Weekly musings on the arts and current events.

Saturday, January 8, 2011

The N-word

A new bowdlerized edition of Adventures of Huckleberry Finn from a publisher named, significantly, NewSouth, was announced this month. In it the word nigger, which appears 219 times, is replaced by slave. Now, they say, English teachers will be able to read it aloud in class without embarrassment.

Some of the arguments in defense of the change, advanced by editor and Mark Twain scholar Allen Gribben of Auburn University, are persuasive: "I was sought out by local teachers, and to a person they said we would love to teach this novel...but we feel we can't do it anymore. In the new classroom, it's really not acceptable."

Others are not persuasive at all: “Let’s get one thing straight, Mark Twain was a notoriously commercial and populist author. If he was alive today and all he had to do was change one word to get his book into every schoolhouse in America, he couldn’t change it fast enough.” So NewSouth's admittedly commercial motive is justified because Twain was not all that artistically committed to his work? Hmm.

The problem is that when nigger becomes slave, more than just a word is changed. Slavery itself is sanitized, becoming nothing more than a political condition justified over the ages by such eminences as the Old Testament patriarchs and Aristotle. It removes from the Old South's "peculiar institution" slavery's racist underpinnings.

Huck was brought up to believe that black people are an inferior sub-species. Twain's novel achieves greatness in Huck's revelation that his upbringing was wrong. When he sees Jim's eyes well up with tears while telling about how he discovered his little girl was deaf, Huck is confronted with Jim's humanity. Huck sees him not as a nigger but as a man. And therefore he apprehends, even if he can't yet articulate it, that slavery is founded on racism, and racism is founded on a lie.

When students feel uncomfortable with the n-word, the challenge is to teach them as to why it has to be there. Teaching--now there's a novel idea.




Huck and Jim in a detail from the mural A Social History of Missouri in the Missouri House of Representatives, painted by Thomas Hart Benton, 1935. Benton had his own problems with sanitizers when he included scenes of slavery in this work and Ku Klux Klansmen in a major work in Indiana. Click on the picture for a closer look, and notice the name of the riverboat.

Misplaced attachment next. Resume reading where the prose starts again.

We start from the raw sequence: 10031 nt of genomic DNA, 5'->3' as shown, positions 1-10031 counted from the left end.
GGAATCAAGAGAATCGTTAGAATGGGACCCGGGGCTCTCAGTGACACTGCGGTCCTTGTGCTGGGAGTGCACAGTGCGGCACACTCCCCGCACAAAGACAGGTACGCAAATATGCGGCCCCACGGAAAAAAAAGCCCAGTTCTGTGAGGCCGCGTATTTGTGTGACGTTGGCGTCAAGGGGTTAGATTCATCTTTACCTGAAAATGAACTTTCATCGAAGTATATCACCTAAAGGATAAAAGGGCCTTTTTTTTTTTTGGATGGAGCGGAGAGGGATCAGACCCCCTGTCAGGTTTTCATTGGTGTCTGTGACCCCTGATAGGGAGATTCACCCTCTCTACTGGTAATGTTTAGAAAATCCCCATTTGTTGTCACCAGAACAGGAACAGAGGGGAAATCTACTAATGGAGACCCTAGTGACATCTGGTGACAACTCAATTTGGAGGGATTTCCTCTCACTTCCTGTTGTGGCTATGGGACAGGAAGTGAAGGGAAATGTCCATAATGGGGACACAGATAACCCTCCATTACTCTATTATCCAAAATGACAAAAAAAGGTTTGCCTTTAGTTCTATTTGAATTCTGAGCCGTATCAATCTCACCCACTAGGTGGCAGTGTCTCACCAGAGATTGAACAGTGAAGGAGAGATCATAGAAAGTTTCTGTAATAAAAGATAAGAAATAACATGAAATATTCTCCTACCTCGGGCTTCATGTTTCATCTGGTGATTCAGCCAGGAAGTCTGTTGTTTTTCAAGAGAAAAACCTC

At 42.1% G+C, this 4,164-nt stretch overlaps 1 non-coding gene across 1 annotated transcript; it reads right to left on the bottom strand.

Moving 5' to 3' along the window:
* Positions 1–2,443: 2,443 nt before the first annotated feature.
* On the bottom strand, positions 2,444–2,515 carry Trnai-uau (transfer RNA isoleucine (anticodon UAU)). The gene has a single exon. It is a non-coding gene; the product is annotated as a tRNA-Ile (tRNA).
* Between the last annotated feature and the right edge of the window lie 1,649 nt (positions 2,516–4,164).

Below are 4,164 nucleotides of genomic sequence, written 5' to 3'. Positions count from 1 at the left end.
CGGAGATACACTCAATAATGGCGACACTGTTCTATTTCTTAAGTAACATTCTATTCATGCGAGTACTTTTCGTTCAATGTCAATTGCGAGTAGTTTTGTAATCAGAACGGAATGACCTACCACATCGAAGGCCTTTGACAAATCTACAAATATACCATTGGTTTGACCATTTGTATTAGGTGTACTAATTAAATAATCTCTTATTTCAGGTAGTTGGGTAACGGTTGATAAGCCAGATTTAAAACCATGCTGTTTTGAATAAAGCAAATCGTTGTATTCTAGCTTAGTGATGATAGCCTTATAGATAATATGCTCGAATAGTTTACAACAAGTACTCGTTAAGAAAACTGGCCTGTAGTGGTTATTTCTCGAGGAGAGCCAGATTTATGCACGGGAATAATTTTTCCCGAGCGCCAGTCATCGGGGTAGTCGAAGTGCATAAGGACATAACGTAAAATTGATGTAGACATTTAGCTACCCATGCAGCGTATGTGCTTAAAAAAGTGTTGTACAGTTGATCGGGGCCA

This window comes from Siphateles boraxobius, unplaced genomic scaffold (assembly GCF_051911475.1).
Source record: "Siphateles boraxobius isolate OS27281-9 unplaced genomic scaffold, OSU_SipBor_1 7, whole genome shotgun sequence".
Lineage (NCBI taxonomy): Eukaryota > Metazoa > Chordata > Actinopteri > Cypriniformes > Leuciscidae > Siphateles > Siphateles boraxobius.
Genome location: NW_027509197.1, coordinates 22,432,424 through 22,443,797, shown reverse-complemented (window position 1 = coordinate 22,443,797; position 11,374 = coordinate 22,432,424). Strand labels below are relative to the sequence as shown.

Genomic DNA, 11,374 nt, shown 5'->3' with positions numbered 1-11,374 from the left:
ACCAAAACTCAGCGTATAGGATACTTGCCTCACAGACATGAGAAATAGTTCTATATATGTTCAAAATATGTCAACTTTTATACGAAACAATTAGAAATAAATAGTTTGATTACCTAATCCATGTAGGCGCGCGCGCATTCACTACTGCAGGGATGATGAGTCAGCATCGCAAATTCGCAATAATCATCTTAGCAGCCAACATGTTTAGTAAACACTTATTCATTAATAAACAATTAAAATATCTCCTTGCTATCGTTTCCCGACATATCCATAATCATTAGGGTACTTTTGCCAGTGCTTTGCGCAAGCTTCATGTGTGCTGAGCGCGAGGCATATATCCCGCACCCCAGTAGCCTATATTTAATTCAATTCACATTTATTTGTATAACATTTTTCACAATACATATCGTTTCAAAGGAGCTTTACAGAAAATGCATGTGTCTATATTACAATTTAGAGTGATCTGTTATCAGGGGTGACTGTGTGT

5 comments:

Paula Slade said...

I totally agree with your comment about "teaching." One cannot change history, but become enlightened because of the facts.

Anonymous said...

This is all about limiting Free Speech. After all, censorship is everywhere. The gov’t (and their big business cronies) censor free speech, shut down dissent and ban the book “America Deceived II”. Free speech for all, especially Mark Twain.
Last link (before Google Books bans it also]:
http://www.iuniverse.com/Bookstore/BookDetail.aspx?BookId=SKU-000190526

DUTA said...

Changing a word or an expression is just a matter of politically correctness like so many other stupid things in the western society.

As for slavery and racism.
Slavery is first of all based on Greed, not on racism. There's slavery (with all its inhumanity)still going on within The Same Race, the black race in Africa.

"..and racism is founded on a lie", you say.
Well, there are races, and they differ by color, and by the workings of the mind which generate what is called mentality -that's a fact. It is mentality that makes it so difficult for various races to live together, and when the money to buy quiet will end,the togetherness will be completely impossible.

Unfortunately, education (even Harward education) does not, cannot , and will not change mentality - that's a fact too. Mentality change is something that belongs solely to the realm of God (Superpower, Nature).

I must admit I have difficulty with the terms 'superiority' and 'inferiority' , and that's because of the germans who claim to be the superior race .

Well, my personal conclusion is that the germans are indeed superior, but it works both ways: they are the best in good things (science, arts, economy, music) - but they are also the 'best' in bad,evil things (no one but the germans could have invented and carried out with such precision mass extermination by gas chambers and building of concentration camps and ghettos).

So far about superiority. Inferiority is also not easy to define.That's why I think we should focus on the terms 'humanity' and 'inhumanity' only.

Sorry about the lengthy comment.

TallTchr said...

@Paula: I appreciate your sentiment.

@Anonymous: The title you mentioned is readily available from a variety of sources, including Amazon, and in several formats. The rumor that it had been banned appears to have been started by the author to stimulate sales of a critically panned and much ridiculed work. The era of banning publications has passed, as evidenced by the Wikileaks episode.

@Duta: Your point about greed is well taken. I should have made clear that I referred to the ethical rationale for slavery. Aristotle fumbled with an idea that somehow slaves had lesser souls than free men. The Bible, per rabbinic comment, draws a contrast between the way the patriarchs treated their slaves vs. the Hebrew's taskmasters in Egypt.

TallTchr said...

Oh, and lest there be any confusion, let me add that ethical rationales are nearly always just hypocritical excuses.